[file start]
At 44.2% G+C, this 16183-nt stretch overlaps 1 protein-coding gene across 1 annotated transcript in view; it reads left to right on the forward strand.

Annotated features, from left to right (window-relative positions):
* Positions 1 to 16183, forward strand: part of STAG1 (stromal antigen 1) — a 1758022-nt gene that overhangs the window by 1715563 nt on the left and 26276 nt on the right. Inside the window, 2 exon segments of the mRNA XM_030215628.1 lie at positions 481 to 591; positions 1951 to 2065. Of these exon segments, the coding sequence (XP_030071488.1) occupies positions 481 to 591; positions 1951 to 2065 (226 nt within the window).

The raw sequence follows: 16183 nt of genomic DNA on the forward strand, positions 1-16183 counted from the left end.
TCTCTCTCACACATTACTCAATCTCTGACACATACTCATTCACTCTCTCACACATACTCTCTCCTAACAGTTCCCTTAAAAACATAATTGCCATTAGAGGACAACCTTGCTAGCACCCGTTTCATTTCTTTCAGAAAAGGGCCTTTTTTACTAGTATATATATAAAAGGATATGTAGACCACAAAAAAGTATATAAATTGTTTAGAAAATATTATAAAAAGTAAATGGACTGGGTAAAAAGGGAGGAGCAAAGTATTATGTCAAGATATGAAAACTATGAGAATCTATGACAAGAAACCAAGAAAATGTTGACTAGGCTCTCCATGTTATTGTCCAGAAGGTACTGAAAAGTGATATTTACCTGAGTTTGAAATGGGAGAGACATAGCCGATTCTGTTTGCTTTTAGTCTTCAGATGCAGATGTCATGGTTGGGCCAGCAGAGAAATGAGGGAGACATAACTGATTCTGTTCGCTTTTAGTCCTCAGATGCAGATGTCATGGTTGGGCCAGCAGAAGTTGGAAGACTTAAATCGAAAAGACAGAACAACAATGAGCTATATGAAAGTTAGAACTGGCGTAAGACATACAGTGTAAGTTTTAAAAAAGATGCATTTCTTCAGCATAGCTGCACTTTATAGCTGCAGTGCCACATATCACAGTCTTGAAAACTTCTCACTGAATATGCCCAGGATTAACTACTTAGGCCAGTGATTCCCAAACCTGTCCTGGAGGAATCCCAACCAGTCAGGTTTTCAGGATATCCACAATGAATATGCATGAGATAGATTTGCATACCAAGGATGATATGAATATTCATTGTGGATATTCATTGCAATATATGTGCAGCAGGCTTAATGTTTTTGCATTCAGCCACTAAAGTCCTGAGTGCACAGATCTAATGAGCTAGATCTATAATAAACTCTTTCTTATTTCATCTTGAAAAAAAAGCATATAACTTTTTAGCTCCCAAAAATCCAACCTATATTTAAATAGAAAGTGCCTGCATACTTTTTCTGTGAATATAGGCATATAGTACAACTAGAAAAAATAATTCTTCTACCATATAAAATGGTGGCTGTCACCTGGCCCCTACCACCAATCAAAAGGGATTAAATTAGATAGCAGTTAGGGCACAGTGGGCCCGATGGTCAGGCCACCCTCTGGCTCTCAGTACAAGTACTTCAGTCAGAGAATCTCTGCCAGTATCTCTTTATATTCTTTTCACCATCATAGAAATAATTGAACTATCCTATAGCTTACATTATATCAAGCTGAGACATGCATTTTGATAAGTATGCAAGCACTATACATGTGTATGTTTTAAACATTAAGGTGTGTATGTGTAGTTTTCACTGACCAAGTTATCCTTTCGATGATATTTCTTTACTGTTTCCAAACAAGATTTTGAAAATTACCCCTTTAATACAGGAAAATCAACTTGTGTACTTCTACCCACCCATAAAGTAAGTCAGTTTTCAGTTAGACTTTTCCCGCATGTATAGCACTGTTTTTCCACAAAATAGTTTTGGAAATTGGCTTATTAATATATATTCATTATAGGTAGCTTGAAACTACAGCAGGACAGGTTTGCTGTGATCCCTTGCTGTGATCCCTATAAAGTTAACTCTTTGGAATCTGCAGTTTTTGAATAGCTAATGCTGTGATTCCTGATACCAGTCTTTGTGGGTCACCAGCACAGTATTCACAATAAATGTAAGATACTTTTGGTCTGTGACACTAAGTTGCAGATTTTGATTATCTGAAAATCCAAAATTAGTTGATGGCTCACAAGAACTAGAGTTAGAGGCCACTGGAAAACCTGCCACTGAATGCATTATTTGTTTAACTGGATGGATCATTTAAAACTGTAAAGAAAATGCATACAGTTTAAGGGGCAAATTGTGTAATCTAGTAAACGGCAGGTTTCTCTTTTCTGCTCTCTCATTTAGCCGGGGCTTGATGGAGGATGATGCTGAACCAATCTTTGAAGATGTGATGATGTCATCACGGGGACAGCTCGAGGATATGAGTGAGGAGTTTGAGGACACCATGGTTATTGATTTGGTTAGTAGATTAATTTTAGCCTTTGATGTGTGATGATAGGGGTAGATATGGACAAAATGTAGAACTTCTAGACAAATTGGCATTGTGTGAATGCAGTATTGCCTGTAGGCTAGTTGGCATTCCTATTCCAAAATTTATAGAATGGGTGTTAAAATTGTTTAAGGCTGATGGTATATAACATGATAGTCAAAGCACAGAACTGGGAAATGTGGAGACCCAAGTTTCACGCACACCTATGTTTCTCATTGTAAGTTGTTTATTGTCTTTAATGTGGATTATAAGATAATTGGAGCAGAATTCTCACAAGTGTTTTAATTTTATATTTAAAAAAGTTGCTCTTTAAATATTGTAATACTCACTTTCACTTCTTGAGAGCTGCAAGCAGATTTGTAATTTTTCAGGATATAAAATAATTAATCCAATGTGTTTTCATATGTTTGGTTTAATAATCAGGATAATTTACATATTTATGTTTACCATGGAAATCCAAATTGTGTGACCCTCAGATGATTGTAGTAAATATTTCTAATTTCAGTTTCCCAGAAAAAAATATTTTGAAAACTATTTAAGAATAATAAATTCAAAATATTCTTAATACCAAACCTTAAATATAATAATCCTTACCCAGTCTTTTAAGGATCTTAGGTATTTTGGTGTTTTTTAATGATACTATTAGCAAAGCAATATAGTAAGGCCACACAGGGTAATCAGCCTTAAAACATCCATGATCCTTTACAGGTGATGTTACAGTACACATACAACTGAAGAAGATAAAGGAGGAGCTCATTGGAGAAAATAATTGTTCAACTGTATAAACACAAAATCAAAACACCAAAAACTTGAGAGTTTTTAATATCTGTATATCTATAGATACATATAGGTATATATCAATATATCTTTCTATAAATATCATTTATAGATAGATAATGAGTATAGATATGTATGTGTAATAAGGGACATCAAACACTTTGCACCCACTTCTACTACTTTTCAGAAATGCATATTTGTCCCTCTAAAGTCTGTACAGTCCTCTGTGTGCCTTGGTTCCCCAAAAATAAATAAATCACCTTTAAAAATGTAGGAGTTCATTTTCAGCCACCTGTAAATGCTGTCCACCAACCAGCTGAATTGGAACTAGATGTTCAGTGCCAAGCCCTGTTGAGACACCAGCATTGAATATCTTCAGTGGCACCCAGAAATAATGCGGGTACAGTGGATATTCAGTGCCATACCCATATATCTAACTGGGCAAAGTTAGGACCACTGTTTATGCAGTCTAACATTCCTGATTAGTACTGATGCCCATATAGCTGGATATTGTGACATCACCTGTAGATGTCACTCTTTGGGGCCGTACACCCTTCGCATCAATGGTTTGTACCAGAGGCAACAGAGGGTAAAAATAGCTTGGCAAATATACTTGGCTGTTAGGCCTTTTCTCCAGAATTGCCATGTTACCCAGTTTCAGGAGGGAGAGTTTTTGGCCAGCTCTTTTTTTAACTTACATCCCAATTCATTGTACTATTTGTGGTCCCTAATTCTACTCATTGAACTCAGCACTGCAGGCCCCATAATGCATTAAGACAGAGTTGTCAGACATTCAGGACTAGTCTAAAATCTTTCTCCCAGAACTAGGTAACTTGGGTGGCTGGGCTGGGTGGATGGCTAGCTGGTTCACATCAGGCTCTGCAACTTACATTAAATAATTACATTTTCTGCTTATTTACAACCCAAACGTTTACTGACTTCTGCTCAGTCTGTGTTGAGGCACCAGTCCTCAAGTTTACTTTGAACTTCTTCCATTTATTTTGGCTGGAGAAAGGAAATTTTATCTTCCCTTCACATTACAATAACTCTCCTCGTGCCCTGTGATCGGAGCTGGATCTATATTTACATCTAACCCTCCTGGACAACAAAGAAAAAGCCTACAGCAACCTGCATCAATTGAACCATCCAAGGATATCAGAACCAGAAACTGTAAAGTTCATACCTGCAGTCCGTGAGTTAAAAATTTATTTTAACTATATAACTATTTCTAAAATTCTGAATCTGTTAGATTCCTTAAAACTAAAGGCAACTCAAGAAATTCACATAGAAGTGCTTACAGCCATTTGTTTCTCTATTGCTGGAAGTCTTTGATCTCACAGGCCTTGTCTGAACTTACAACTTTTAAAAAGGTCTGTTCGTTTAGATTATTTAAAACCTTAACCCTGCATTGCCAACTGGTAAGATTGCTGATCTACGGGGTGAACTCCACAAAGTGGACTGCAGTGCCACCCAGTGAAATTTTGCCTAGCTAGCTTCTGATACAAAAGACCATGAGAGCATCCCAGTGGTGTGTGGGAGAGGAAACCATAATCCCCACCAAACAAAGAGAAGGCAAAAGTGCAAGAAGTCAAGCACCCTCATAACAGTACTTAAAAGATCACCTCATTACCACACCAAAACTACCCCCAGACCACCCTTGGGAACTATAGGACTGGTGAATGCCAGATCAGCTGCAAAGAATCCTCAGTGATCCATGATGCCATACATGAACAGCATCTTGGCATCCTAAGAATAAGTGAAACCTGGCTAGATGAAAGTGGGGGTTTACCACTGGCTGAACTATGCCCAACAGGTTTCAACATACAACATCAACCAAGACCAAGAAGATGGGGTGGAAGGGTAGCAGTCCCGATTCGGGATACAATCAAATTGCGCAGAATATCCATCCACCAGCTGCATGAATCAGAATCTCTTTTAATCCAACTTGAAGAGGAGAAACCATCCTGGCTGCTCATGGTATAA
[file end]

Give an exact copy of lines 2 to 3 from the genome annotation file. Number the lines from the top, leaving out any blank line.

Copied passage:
Annotated features, from left to right (window-relative positions):
* Positions 1 to 16183, forward strand: part of STAG1 (stromal antigen 1) — a 1758022-nt gene that overhangs the window by 1715563 nt on the left and 26276 nt on the right. Inside the window, 2 exon segments of the mRNA XM_030215628.1 lie at positions 481 to 591; positions 1951 to 2065. Of these exon segments, the coding sequence (XP_030071488.1) occupies positions 481 to 591; positions 1951 to 2065 (226 nt within the window).